ACM Names Kaashoek Winner of Infosys Foundation Award

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ACM Names Kaashoek Winner of Infosys Foundation Award

Professor Frans Kaashoek, an associate director of CSAIL and a leader of the Parallel and Distributed Operating Systems Group, has been named the 2010 recipient of the ACM (Association for Computing Machinery) Infosys Foundation Award in the Computing Sciences. Kaashoek is credited with greatly improving the structuring, robustness, scalability and security of software systems.

ACM President Alain Chesnais said, “Kaashoek’s contributions have had a deep impact on the direction of important research in software systems as well as broad implications for practical systems design. His visionary research has changed not only the structure of systems. It has had extensive practical impacts for entrepreneurial opportunities and commercial applications, making him a significant influence in the world.”

The award, which comes with a $150,000 prize, was established in August 2007 to recognize young researchers for contributing to major advances in the computing field.

Kaashoek is credited for his work in improving Internet security for commercial systems and networked applications, as well as his efforts towards improving robustness and scalability of applications and distributed systems.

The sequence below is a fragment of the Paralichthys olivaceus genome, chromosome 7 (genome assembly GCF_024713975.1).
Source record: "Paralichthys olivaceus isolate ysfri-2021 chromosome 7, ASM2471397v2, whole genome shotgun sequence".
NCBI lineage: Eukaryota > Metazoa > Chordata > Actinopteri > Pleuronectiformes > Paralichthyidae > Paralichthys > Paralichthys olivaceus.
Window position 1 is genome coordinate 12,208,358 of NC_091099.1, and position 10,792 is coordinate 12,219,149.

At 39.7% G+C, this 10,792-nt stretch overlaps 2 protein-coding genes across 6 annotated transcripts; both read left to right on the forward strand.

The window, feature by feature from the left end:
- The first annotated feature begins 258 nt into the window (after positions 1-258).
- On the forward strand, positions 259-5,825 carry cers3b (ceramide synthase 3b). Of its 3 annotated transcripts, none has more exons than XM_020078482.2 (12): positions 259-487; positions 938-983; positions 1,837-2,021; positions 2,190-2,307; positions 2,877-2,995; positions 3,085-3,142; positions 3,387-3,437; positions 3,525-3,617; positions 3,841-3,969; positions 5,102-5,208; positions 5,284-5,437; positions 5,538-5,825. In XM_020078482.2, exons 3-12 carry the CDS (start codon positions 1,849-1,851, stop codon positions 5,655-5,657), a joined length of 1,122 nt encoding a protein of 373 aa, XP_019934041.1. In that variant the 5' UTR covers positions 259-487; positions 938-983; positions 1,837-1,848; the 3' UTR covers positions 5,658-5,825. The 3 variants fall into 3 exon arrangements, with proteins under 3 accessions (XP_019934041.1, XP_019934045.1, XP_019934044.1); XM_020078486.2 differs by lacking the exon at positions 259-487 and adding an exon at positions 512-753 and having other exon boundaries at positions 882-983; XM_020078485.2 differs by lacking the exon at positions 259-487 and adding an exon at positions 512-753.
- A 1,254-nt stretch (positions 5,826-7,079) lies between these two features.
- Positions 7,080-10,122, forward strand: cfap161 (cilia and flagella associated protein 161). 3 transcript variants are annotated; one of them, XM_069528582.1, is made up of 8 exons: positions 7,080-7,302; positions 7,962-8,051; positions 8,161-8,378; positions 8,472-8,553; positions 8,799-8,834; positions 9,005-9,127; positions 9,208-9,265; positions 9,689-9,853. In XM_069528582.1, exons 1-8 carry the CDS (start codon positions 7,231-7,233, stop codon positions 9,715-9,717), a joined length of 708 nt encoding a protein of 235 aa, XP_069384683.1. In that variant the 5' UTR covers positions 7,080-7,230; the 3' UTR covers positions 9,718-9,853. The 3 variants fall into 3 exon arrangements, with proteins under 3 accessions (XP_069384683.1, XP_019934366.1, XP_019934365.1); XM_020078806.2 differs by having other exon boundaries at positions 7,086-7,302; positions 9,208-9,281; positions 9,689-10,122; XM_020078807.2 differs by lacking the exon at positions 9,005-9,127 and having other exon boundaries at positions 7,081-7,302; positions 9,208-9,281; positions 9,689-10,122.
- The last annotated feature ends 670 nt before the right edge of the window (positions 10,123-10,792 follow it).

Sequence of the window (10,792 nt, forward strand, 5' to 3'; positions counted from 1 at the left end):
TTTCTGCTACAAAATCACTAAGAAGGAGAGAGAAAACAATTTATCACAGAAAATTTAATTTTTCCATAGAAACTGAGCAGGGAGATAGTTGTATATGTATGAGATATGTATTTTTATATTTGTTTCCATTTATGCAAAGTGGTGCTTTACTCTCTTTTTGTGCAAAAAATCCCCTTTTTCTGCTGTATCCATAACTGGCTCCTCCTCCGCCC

Going forward, Kaashoek is focused on developing operating systems for multicore chips, as well as a new security initiative, in collaboration with Assistant Professor Nicolai Zeldovich, which would allow operating systems to, in effect, travel back in time to recover from attacks.

“Computer science is an incredibly active field with a lot of fantastic researchers in it. Being honored by such an excellent group of peers is pretty cool,” said Kaashoek of his recognition.

“This is a recognition for all of the students and colleagues I have worked with. All of my work is in collaborative fashion,” he explained. “It is also a recognition of the environment that MIT creates to do this type of research.”

For more on Kaashoek’s recognition, visit

Abby Abazorius, CSAIL